Value-Based Care & Your Revenue Cycle: 8 Moves to Make

MIPS and value-based care are changing reimbursement rules, and the old moves your eye care practice has mastered to coax reimbursement out of payers in the fee-for-service context won’t be the moves you need to profit in the future.

The good news? Skilled coders, billers, and practice administrators are inherently data-driven. We can adapt our existing skills to help our practices thrive under value-based care in the future. So flex your muscles, break a sweat, and master some brand new choreography for your revenue cycle.

Move #1: Choose your quality measures wisely.

Up to now, “pay for quality” reimbursement has been mostly a joke. (I’m talking to you, PQRS and Meaningless Use.) But the high cost of caring for patients with chronic conditions is forcing payers to get serious about coordinated patient care and quality outcomes. And that’s actually good news for revenue cycle teams trying to get buy-in from physicians and clinical staff. No longer must you cajole them to check a box that seems pointless.

If you carefully chose the quality measures your practice reports under MIPS and similar programs, you can directly link your efforts to patient care and outcomes. What ophthalmologist or eye care clinician wouldn’t get excited about the opportunity to add value (and get credit for it) by helping patients manage their diabetes better?

ECPs have over 20 quality measures to choose from in the MIPS ophthalmology measures set. Several of these are either “outcomes” or “high priority” measures—they offer the opportunity to score bonus points. Before choosing your measures, be sure to compare your previous PQRS performance to CMS’ baseline performance benchmarks for those same measures. Choose your measures based on how well you can meet and exceed those baselines.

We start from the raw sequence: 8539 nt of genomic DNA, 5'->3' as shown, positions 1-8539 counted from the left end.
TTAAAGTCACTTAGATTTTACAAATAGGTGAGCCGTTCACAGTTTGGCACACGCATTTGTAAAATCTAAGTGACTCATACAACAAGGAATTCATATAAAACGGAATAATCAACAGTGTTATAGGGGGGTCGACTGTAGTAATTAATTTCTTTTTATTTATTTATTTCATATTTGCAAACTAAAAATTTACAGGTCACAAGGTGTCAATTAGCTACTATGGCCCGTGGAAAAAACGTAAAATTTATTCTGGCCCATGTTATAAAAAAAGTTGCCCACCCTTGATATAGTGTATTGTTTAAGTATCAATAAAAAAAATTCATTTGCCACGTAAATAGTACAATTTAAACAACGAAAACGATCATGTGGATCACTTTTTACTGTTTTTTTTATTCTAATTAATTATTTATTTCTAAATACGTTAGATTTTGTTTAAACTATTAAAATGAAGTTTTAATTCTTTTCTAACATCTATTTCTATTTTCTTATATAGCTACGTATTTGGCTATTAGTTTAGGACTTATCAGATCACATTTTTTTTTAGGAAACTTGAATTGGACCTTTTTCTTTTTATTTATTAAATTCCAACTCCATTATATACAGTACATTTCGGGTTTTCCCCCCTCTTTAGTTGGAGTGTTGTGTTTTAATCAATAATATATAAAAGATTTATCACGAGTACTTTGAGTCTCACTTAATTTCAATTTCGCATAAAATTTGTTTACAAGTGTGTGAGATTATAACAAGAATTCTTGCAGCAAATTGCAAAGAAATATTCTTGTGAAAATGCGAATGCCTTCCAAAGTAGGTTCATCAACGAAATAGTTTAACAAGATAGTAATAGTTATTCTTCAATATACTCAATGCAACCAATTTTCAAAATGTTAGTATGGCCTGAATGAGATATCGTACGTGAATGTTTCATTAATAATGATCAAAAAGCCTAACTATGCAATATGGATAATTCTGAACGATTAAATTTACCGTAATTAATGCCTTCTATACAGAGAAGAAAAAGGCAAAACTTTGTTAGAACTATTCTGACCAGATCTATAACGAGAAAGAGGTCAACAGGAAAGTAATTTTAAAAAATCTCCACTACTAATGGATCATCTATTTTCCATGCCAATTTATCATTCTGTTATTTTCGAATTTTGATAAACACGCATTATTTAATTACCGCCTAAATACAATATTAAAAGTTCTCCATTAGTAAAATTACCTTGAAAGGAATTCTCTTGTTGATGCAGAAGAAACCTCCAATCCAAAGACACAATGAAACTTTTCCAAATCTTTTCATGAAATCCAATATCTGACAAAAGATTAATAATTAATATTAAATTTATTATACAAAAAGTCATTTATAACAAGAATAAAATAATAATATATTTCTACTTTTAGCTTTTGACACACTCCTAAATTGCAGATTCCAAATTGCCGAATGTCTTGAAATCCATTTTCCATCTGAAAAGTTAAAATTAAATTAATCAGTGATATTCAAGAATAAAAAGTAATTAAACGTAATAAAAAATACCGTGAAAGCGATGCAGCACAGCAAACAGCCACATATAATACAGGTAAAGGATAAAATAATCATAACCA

Move #2: Make sure your clinicians are correctly documenting chronic conditions.

Under fee-for-service, the purpose of a diagnosis is to establish medical necessity. Under MIPS and other value-based care initiatives, it’s much more than that. CMS will use your 2018 Medicare claims history to determine your 2020 reimbursement rates. So what you’re currently documenting and coding not only determines what you get paid right now, but also what you’ll get paid in the future.

The quality and resource use categories are risk adjusted—they take into account that patient outcomes are affected by factors outside of your direct control. Be sure to look closely at the documentation for patients with chronic conditions and make sure you are coding any comorbidity as secondary. Make sure that your claims are using codes to tell the whole story. For instance, if a patient is not being compliant, use codes for patient non-compliance so that you tell that part of the story.

Remember, if you don’t document it, you can’t code it. Accurately and completely documenting chronic conditions and comorbidities may require a mind shift for clinicians as well as coders. “Providers need to be re-triggered to veer away from fee-for-service thinking and become more involved in the complete and accurate documentation of chronic conditions and comorbidities for appropriate and accurate coding,” says Susan Whitney, CPC-I, who spoke about the future of coding and reimbursement at a previous MGMA conference.

Move #3: Measure your practice’s answered call rate compared to timed-out and abandoned call rates.